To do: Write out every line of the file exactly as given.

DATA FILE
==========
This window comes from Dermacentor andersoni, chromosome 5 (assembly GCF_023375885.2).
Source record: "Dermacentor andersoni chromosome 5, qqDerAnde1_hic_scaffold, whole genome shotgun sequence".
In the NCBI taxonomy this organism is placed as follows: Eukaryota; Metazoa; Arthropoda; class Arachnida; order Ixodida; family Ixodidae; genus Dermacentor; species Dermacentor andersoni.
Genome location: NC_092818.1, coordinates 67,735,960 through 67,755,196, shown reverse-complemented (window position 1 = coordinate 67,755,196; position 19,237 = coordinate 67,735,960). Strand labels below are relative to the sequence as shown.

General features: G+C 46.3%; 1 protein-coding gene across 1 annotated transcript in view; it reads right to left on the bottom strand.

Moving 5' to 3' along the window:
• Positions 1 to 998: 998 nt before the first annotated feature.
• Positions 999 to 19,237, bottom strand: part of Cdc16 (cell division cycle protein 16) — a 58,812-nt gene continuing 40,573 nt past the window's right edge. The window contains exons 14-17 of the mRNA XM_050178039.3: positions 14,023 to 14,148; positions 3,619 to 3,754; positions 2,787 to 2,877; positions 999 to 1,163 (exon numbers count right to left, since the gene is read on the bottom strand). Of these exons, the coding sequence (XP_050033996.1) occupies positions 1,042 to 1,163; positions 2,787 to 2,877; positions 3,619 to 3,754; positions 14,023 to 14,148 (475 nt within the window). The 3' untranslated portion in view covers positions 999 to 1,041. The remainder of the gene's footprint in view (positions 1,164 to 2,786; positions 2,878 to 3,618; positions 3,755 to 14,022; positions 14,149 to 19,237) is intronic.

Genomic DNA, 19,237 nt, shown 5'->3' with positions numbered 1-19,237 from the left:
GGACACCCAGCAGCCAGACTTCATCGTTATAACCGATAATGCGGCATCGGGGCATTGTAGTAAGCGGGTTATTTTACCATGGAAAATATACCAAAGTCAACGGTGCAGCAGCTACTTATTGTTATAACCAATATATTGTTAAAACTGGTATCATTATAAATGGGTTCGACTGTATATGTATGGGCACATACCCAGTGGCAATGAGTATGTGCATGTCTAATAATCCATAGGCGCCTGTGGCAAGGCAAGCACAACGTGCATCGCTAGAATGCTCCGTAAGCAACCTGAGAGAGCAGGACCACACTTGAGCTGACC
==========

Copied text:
This window comes from Dermacentor andersoni, chromosome 5 (assembly GCF_023375885.2).
Source record: "Dermacentor andersoni chromosome 5, qqDerAnde1_hic_scaffold, whole genome shotgun sequence".
In the NCBI taxonomy this organism is placed as follows: Eukaryota; Metazoa; Arthropoda; class Arachnida; order Ixodida; family Ixodidae; genus Dermacentor; species Dermacentor andersoni.
Genome location: NC_092818.1, coordinates 67,735,960 through 67,755,196, shown reverse-complemented (window position 1 = coordinate 67,755,196; position 19,237 = coordinate 67,735,960). Strand labels below are relative to the sequence as shown.

General features: G+C 46.3%; 1 protein-coding gene across 1 annotated transcript in view; it reads right to left on the bottom strand.

Moving 5' to 3' along the window:
• Positions 1 to 998: 998 nt before the first annotated feature.
• Positions 999 to 19,237, bottom strand: part of Cdc16 (cell division cycle protein 16) — a 58,812-nt gene continuing 40,573 nt past the window's right edge. The window contains exons 14-17 of the mRNA XM_050178039.3: positions 14,023 to 14,148; positions 3,619 to 3,754; positions 2,787 to 2,877; positions 999 to 1,163 (exon numbers count right to left, since the gene is read on the bottom strand). Of these exons, the coding sequence (XP_050033996.1) occupies positions 1,042 to 1,163; positions 2,787 to 2,877; positions 3,619 to 3,754; positions 14,023 to 14,148 (475 nt within the window). The 3' untranslated portion in view covers positions 999 to 1,041. The remainder of the gene's footprint in view (positions 1,164 to 2,786; positions 2,878 to 3,618; positions 3,755 to 14,022; positions 14,149 to 19,237) is intronic.

Genomic DNA, 19,237 nt, shown 5'->3' with positions numbered 1-19,237 from the left:
GGACACCCAGCAGCCAGACTTCATCGTTATAACCGATAATGCGGCATCGGGGCATTGTAGTAAGCGGGTTATTTTACCATGGAAAATATACCAAAGTCAACGGTGCAGCAGCTACTTATTGTTATAACCAATATATTGTTAAAACTGGTATCATTATAAATGGGTTCGACTGTATATGTATGGGCACATACCCAGTGGCAATGAGTATGTGCATGTCTAATAATCCATAGGCGCCTGTGGCAAGGCAAGCACAACGTGCATCGCTAGAATGCTCCGTAAGCAACCTGAGAGAGCAGGACCACACTTGAGCTGACC